Cart (Loading....) | Create Account
Close category search window
 

Ionizing Dose Rate Effects in Microprocessors

Sign In

Cookies must be enabled to login.After enabling cookies , please use refresh or reload or ctrl+f5 on the browser for the login options.

Formats Non-Member Member
$31 $13
Learn how you can qualify for the best price for this item!
Become an IEEE Member or Subscribe to
IEEE Xplore for exclusive pricing!
close button

puzzle piece

IEEE membership options for an individual and IEEE Xplore subscriptions for an organization offer the most affordable access to essential journal articles, conference papers, standards, eBooks, and eLearning courses.

Learn more about:

IEEE membership

IEEE Xplore subscriptions

3 Author(s)
Wilkin, N. ; U. S. Army Electrons Research and Development Command Harry Diamond Laboratories Adelphi, Maryland 20783 Tel: (202)394-3070 ; Self, C.T. ; Eisen, H.

The total ionizing dose failure levels in microprocessors for various radiation pulse widths appear to be dose-rate dependent. This apparent dose rate effect is demonstrated by comparing the total dose failure levels for 150-ns and 1-¿s pulses, and >5-s 60Co irradiation. All irradiations were done while the device was operating under normal bias. Total dose failure level data are presented for five types of microprocessors: RCA 1802, Motorola 6800, Intel 8080 and 8085, and AND 9080. Each type exhibited the same dose-rate effects. This dose-rate dependence is caused by the collapse of the electric field across the gate oxide during irradiation. Resulting failure levels for high dose-rate exposure of MOS devices then approach the total ionizing dose failure levels for unbiased MOS devices which are from 3 to 10 times higher than biased devices. This unbiasing is caused by the large power supply currents which flow during the radiation pulse. These currents are limited by package lead resistances, which in most cases protect the device from burnout.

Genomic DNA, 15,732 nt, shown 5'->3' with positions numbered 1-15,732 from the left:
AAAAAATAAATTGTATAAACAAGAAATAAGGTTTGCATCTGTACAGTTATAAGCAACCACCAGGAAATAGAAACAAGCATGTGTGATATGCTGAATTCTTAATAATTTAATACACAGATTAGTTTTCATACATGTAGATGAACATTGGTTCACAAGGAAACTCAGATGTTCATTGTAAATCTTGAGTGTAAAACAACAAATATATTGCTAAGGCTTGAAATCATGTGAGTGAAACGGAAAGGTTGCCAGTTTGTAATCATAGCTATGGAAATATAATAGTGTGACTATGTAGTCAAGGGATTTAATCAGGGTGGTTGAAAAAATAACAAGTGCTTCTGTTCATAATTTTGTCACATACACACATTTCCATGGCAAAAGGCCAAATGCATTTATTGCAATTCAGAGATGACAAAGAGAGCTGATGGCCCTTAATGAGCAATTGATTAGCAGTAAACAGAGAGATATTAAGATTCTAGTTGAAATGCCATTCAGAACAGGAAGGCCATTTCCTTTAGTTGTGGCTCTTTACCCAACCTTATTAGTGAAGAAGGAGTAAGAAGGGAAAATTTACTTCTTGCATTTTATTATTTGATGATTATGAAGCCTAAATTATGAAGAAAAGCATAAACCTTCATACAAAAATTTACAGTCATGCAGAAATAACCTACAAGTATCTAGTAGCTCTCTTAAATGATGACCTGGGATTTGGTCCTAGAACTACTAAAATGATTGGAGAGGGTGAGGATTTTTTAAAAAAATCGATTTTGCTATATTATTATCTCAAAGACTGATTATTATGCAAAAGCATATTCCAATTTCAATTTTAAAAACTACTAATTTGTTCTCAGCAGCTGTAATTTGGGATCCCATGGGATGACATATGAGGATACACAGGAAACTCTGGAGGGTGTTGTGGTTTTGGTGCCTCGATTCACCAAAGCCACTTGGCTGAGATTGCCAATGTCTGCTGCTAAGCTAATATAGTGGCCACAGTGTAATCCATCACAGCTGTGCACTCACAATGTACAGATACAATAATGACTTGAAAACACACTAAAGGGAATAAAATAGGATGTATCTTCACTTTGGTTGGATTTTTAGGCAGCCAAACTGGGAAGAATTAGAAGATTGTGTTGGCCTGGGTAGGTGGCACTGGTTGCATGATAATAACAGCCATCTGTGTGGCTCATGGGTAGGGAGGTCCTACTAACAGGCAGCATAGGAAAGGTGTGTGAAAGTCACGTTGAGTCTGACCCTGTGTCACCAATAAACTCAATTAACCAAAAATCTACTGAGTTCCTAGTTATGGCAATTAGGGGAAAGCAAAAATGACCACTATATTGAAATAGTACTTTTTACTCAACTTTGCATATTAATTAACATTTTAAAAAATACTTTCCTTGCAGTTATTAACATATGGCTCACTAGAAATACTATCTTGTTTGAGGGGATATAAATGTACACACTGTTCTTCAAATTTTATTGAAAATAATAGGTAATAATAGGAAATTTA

Published in:

Nuclear Science, IEEE Transactions on  (Volume:27 ,  Issue: 6 )

Date of Publication:

Dec. 1980

Need Help?


IEEE Advancing Technology for Humanity About IEEE Xplore | Contact | Help | Terms of Use | Nondiscrimination Policy | Site Map | Privacy & Opting Out of Cookies

A not-for-profit organization, IEEE is the world's largest professional association for the advancement of technology.
© Copyright 2014 IEEE - All rights reserved. Use of this web site signifies your agreement to the terms and conditions.